There are certain times you hear a song for the first time and you know that the moment will be forever engrained on your memory, no matter if that artist/band turns into a flitting one hit wonder interest, or a firm forever favourite. In the middle of October last year there was a bizarre week in London which I refer to as fake-summer. Despite crinkly autumn leaves skittering around the place and the fact I already had to huddle into my faux fur coat, suddenly the sun shone and the temperatures soared and scorched in the late twenties. It was one of these days that I was lazing around in my (at the time) shiny-new boyfriend’s bedroom, and it was stuffy and sticky and a song came on his shuffle. It made me sit up and get that rare tingly twinkly feeling on the back of your neck that is physically impossible to recreate on demand. A combination of the singers voice, the urgent melody and the lyrics (Everybody wants to see all the lovers in the streets, I don’t know why, And everywhere we go leaving trails in the snow, I don’t know why we long to be…)
I was still in the stage where I didn’t want to look uncool (!) so really ummed and ahhed about whether I should ask him who the singer was, feeling sure it must be someone hugely massively popular that in my real-summer of hermit living I had somehow missed. As the song finished I took the plunge and asked, because I knew I couldn’t cope without being able to hear it again very very soon and download it for myself. I was really shocked with he told me that it was in fact his little brother singing, otherwise known as Chime Hours. Shocked, but also pleased, because now we have become friends and I get to say that I knew him before he was a huge, famous rock star. Alright! To recreate my spine tingly first listen, you can check it out here.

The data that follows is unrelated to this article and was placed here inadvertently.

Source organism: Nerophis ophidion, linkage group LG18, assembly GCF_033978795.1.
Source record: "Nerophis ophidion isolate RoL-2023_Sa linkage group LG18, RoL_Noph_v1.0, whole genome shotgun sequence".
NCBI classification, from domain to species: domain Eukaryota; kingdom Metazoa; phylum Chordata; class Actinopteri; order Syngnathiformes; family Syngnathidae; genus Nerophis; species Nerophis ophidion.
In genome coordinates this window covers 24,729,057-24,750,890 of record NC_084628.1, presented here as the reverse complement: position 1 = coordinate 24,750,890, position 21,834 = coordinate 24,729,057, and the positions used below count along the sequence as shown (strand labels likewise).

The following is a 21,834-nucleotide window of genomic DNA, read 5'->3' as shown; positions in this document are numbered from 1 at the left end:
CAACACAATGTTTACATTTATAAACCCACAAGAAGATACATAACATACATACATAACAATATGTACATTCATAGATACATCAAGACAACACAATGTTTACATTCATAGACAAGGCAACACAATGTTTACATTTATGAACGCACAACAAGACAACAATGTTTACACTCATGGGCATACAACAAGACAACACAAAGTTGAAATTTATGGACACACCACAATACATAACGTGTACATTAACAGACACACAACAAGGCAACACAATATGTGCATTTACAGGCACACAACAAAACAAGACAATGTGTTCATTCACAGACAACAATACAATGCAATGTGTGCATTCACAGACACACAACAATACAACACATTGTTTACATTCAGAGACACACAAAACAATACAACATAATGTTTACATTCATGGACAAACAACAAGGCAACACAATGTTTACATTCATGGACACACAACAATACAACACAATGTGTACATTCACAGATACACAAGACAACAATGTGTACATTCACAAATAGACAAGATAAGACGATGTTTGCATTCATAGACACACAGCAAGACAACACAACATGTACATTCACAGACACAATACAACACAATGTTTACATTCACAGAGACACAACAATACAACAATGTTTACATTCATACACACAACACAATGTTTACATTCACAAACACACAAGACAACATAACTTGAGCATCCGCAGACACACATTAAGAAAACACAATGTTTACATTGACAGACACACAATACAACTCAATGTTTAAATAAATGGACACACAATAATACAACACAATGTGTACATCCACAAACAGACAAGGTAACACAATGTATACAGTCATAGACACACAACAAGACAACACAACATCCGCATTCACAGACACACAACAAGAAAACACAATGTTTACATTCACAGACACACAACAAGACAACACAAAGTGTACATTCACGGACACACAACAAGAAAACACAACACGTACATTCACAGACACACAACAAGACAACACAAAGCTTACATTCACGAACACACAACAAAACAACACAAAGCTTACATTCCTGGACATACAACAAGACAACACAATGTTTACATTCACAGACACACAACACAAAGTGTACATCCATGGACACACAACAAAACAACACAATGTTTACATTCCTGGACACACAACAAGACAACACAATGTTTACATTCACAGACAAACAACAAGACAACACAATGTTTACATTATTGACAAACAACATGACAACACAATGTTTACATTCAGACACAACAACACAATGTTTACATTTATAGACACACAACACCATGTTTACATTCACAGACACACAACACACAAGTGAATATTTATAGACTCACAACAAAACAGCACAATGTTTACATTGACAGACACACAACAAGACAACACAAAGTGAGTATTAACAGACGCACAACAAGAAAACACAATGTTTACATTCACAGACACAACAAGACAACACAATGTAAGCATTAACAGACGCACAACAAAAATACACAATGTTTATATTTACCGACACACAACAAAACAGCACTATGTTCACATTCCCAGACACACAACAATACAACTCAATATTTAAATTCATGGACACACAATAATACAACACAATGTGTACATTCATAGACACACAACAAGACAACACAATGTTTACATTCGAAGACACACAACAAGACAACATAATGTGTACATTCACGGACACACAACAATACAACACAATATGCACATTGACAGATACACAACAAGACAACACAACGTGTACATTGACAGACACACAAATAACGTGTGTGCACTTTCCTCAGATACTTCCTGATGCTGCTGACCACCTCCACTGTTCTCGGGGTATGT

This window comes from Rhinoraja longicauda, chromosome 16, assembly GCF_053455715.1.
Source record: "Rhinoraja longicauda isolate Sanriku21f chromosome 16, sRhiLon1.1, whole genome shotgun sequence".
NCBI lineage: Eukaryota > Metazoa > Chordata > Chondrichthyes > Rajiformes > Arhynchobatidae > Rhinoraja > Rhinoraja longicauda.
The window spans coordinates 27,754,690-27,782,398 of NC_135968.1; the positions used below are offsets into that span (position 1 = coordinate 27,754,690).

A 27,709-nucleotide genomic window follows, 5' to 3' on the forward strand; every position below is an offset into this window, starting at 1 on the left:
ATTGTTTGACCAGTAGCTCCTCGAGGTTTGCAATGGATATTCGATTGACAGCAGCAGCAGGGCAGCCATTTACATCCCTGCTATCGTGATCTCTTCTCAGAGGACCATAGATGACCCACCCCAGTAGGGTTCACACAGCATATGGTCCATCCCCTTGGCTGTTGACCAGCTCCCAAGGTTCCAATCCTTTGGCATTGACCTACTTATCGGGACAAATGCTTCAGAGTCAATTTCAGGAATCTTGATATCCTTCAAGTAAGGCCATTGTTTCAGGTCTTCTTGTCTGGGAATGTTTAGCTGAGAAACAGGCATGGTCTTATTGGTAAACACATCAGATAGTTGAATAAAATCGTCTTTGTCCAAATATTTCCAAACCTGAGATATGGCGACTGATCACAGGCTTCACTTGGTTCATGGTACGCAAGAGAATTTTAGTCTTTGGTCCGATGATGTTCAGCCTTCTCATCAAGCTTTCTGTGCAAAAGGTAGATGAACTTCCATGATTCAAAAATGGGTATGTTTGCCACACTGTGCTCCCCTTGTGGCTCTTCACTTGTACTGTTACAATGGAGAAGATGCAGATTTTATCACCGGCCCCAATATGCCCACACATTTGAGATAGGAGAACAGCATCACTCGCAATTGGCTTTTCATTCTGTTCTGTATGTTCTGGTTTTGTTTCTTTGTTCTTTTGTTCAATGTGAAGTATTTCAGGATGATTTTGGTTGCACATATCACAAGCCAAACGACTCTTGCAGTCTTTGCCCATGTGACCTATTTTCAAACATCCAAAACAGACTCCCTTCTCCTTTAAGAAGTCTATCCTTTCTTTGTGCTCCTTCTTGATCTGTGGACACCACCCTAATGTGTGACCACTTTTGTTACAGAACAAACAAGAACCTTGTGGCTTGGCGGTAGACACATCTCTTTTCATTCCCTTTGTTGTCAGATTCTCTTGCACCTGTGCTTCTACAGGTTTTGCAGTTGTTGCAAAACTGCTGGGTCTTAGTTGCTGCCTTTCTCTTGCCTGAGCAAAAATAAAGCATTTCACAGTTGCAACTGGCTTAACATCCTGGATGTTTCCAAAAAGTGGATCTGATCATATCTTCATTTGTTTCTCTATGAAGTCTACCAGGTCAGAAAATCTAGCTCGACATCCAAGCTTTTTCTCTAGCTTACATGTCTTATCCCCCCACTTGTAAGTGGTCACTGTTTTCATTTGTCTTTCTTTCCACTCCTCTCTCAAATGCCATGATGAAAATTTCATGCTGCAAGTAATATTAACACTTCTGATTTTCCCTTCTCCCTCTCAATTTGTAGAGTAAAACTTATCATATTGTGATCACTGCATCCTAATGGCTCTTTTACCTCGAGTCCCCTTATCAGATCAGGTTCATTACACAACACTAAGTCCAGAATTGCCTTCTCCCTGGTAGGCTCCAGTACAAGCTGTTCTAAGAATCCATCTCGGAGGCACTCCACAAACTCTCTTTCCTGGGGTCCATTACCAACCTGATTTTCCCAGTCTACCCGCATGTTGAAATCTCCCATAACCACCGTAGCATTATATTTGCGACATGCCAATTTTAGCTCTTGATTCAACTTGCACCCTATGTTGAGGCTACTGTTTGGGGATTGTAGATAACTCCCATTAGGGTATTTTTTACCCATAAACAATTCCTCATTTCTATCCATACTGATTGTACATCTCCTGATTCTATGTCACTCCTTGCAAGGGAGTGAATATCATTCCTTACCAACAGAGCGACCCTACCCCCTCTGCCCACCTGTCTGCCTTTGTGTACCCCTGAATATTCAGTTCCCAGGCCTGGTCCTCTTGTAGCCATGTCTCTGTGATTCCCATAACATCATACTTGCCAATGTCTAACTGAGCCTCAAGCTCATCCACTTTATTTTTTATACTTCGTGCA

I probably can’t sum up Chime Hours any more accurately than his own official bio, which says “Chime Hours (aka Philip Horton) weaves tales of love and loss around a distinct combination of guitar, vocal loops, drum machine and anything else that makes a noise” but reasons for adoring certain music is always subjective so I have to add my two pence worth. I think the thing Chime Hours does that really strikes a cord (and is a running theme in most of my favourite artists) is that his lyrics are beautiful. I know beautiful is a totally overused word and if I could create a new word to describe how haunting and goosebump-inducing they are, then I would. Each song creates an entirely new world or character or emotion, that sucks you in from the first to last beat.
Chime Hours repertoire is completely varied too. I think this is aided by his extraordinary vocal range where he can seemingly switch from heights even a tiny dog probably couldn’t reach (well definitely not in such a graceful and tuneful manner) back to bottom bass that vibrates through you. Listening to a few songs in a row is a bit of an emotional rollercoaster as they can go from making you feel gut wrenchingly sad to smiley head-boppy in swift succession. To experience this first hand I recommend you plug some earphones in and head over to…
& listen to the other three songs there. Wanton will leave you a bit meloncholy and breathless, The Waiting List will make you feel nostaligc and a bit lost, and Ha Woo will make you want to put the song on a tape and sing along in your car with the windows down! (Do cars still have cassette tape decks? I haven’t driven for six years but I really really hope so)
Even better, if you are a London-er (particularly South of the river) trot down to Streatham on Friday and catch Chime Hours live at the The White Lion on the High Rd. He is on around 7.30pm and entry is the best price – FREE.
Please go show a lil’ love and follow & like too.
Everyone likes to be able to say they discovered someone before everyone else and I would place a hefty bet that this will be the case in pretty soon judging the hype so far.. But yknow, feel free to buy me a drink at the gig on Friday in advance to thank me.